The sense of inequity is often seen as exclusively human, however, new research reveals that dogs have an inherent sense of inequity shared with their untamed relatives: wolves.
Tests have shown that dogs not only understand when they are treated unfairly, but feel resentful enough that they refuse to cooperate when they are under-rewarded.
Scientists conducted an experiment that required two dogs and two wolves to press a buzzer on command. After pressing the buzzer, both dogs and wolves were rewarded the same, while at other times one was rewarded while the other received nothing.
Eventually, the animals reacted to this sense of unfairness and refused to cooperate when their adjacent partner received a better-quality treat.
While both dogs and wolves were less likely to cooperate after being treated unfairly, the wolves showed signs of aggressive behaviour when denied their reward.
Jennifer Essler, from the University of Veterinary Medicine in Vienna, claims that some of the responses were “really quick and strong…[and] one of the wolves stopped working after the third trial…I think he was so frustrated he even broke the apparatus.”
The dogs also refused to cooperate; however, they were less sensitive to the unfairness compared to the wolves. Researchers believe that “having a life experience living with humans makes them more tolerant to inequity that comes from humans.”
The findings of the experiment suggest that awareness of inequity in dogs is not something developed by domestication, “but rather…maintained from their ancestors.”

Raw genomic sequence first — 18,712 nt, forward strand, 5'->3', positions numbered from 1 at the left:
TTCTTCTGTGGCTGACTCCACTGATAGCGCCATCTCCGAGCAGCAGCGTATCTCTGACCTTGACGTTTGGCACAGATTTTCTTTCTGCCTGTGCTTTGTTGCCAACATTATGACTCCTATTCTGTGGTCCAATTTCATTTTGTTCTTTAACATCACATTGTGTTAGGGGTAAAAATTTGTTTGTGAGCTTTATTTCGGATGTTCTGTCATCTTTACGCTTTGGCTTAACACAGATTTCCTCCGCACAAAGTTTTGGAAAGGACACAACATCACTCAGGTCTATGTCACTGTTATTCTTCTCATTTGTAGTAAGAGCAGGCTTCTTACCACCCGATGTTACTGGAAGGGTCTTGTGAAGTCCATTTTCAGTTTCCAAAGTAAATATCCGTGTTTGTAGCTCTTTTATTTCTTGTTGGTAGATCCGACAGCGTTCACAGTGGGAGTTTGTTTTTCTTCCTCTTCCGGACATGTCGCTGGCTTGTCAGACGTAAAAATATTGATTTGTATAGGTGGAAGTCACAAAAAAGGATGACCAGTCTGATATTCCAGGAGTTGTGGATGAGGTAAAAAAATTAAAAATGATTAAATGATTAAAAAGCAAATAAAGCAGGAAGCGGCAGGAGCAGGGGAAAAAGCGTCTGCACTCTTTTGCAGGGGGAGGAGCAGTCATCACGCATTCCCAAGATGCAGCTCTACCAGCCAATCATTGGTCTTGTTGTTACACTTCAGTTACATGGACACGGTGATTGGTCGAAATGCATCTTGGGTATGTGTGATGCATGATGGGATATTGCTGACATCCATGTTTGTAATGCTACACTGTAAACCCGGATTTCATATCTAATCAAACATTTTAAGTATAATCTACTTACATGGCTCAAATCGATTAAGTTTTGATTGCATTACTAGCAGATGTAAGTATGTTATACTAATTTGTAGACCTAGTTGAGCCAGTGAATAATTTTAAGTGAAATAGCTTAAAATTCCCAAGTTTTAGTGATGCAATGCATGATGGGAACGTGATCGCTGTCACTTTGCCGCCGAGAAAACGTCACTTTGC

“It makes much more sense to say that this would be something shared from a common ancestor than to say it evolved twice, or to say that it came from domestication,” said Essler.
The results suggest “that species other than primates show at least a primitive version of inequity aversion, which may be a precursor of a more sophisticated sensitivity to efforts and payoffs of joint interactions,” wrote Friederike Range from the University of Vienna.
Tests like these help us gain insight into our own moral evolution; The human response to “unfairness evolved to support long-term cooperation,” according to research from Georgia State University and Emory University.
Dr Sarah Brosnan indicates that our sense of fairness is “the basis of lots of things in human society from wage discrimination to international politics.”
For decades, research has suggested that many animals, not just dogs and primates, have a capacity for moral behavior. Traits that were thought of as exclusively human, such as having a sense of fairness, empathy and thoughtful cooperation, are now recognized in a plethora of species. Discoveries like the dogs’ inherited sense of fairness teach us more about our own evolutionary development and our own sense of morality.